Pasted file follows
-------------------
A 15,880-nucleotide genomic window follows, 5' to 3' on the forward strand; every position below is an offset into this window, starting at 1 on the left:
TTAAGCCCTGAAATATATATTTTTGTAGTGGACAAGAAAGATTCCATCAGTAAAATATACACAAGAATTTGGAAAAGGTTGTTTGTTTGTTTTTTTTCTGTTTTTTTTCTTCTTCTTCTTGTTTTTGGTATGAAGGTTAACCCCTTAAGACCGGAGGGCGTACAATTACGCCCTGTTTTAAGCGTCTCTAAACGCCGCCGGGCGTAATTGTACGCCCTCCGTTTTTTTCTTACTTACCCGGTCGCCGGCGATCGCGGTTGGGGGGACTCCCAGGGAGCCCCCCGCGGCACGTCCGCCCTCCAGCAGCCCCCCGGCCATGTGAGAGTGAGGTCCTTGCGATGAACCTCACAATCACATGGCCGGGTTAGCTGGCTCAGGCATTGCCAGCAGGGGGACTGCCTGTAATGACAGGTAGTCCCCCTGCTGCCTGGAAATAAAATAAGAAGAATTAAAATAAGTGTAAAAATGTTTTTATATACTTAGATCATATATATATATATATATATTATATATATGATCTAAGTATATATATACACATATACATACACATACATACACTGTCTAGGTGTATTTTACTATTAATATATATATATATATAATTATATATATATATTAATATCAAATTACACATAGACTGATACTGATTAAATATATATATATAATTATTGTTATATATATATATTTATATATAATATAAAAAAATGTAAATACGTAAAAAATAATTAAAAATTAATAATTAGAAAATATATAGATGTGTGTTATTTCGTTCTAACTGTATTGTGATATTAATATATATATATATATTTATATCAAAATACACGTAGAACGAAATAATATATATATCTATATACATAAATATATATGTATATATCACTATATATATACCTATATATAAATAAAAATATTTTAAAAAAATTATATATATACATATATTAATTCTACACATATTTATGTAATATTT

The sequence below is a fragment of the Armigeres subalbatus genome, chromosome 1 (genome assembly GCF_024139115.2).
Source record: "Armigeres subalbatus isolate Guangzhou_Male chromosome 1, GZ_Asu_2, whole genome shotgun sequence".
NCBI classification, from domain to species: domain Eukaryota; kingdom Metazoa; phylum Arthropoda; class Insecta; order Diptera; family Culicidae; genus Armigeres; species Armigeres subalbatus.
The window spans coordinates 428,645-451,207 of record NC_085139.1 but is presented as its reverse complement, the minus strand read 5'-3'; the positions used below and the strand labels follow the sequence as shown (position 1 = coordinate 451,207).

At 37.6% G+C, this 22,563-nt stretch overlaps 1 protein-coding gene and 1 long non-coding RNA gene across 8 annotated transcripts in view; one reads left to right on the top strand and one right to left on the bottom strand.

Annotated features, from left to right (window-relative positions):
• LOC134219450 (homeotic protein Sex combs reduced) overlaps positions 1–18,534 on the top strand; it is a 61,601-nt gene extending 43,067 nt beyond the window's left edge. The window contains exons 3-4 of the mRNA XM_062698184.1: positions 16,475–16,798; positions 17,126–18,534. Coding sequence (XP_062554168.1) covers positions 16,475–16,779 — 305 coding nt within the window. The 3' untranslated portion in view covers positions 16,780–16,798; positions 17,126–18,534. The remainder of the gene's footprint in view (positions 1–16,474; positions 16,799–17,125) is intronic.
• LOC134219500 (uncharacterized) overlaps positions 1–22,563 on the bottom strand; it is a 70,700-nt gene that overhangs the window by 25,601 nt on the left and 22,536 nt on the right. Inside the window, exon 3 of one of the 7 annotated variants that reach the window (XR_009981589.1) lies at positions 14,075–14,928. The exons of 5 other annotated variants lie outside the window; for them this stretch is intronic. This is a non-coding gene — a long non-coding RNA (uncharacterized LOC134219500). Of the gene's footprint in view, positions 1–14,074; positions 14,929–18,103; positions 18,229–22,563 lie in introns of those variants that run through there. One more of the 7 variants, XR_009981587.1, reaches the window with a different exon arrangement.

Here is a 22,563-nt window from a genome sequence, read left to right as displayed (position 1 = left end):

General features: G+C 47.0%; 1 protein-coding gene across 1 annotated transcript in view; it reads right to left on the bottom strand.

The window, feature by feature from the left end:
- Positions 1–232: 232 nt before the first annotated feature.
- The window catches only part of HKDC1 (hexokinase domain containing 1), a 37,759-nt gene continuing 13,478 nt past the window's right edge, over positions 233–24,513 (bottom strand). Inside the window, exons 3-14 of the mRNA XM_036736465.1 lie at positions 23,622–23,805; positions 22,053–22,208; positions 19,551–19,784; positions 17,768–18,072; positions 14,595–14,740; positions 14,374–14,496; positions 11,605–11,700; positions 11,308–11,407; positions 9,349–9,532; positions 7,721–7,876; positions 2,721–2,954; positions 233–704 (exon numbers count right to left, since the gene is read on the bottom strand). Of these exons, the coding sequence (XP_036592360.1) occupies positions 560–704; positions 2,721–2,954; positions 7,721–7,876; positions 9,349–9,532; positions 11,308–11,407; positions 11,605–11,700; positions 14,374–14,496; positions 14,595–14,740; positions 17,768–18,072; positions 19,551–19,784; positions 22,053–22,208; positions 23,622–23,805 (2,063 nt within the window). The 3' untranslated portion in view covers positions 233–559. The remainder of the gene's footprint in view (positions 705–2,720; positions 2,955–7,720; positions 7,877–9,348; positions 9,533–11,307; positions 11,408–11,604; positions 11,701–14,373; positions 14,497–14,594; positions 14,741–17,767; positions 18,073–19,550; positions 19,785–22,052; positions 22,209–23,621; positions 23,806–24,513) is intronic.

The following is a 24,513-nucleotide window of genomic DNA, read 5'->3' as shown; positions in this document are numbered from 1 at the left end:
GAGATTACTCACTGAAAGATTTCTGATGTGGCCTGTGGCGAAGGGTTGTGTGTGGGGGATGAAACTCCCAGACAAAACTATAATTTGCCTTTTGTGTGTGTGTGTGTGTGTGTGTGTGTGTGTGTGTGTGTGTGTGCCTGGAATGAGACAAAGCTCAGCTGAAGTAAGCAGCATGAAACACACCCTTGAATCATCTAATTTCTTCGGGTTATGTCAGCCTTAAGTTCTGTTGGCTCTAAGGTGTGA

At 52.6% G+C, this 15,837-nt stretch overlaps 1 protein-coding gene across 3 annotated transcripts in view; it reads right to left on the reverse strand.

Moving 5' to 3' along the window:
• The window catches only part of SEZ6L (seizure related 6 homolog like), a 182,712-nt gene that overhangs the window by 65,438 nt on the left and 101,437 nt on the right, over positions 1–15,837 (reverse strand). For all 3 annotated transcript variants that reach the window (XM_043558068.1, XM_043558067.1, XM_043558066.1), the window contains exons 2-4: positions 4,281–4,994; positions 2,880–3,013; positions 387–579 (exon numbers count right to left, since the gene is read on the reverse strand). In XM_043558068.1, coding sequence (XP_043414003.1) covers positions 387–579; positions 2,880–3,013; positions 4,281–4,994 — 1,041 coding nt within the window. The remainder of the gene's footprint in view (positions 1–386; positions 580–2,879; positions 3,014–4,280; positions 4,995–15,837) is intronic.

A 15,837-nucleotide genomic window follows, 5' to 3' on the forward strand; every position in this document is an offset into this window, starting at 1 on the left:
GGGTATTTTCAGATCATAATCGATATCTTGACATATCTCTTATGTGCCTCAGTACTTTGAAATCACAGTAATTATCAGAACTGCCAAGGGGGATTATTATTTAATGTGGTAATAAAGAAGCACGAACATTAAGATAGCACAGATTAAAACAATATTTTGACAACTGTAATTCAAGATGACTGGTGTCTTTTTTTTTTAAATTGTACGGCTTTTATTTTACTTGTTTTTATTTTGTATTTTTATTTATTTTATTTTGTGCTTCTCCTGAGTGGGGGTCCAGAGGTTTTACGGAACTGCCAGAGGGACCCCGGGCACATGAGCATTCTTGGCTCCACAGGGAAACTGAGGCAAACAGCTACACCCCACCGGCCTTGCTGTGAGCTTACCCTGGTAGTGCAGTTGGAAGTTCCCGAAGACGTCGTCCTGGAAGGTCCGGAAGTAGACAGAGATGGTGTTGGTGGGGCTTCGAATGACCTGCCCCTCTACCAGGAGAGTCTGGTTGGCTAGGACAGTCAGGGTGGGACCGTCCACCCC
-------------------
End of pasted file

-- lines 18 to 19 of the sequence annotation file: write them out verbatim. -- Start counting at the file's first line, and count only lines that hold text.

At 52.6% G+C, this 15,837-nt stretch overlaps 1 protein-coding gene across 3 annotated transcripts in view; it reads right to left on the reverse strand.

Moving 5' to 3' along the window: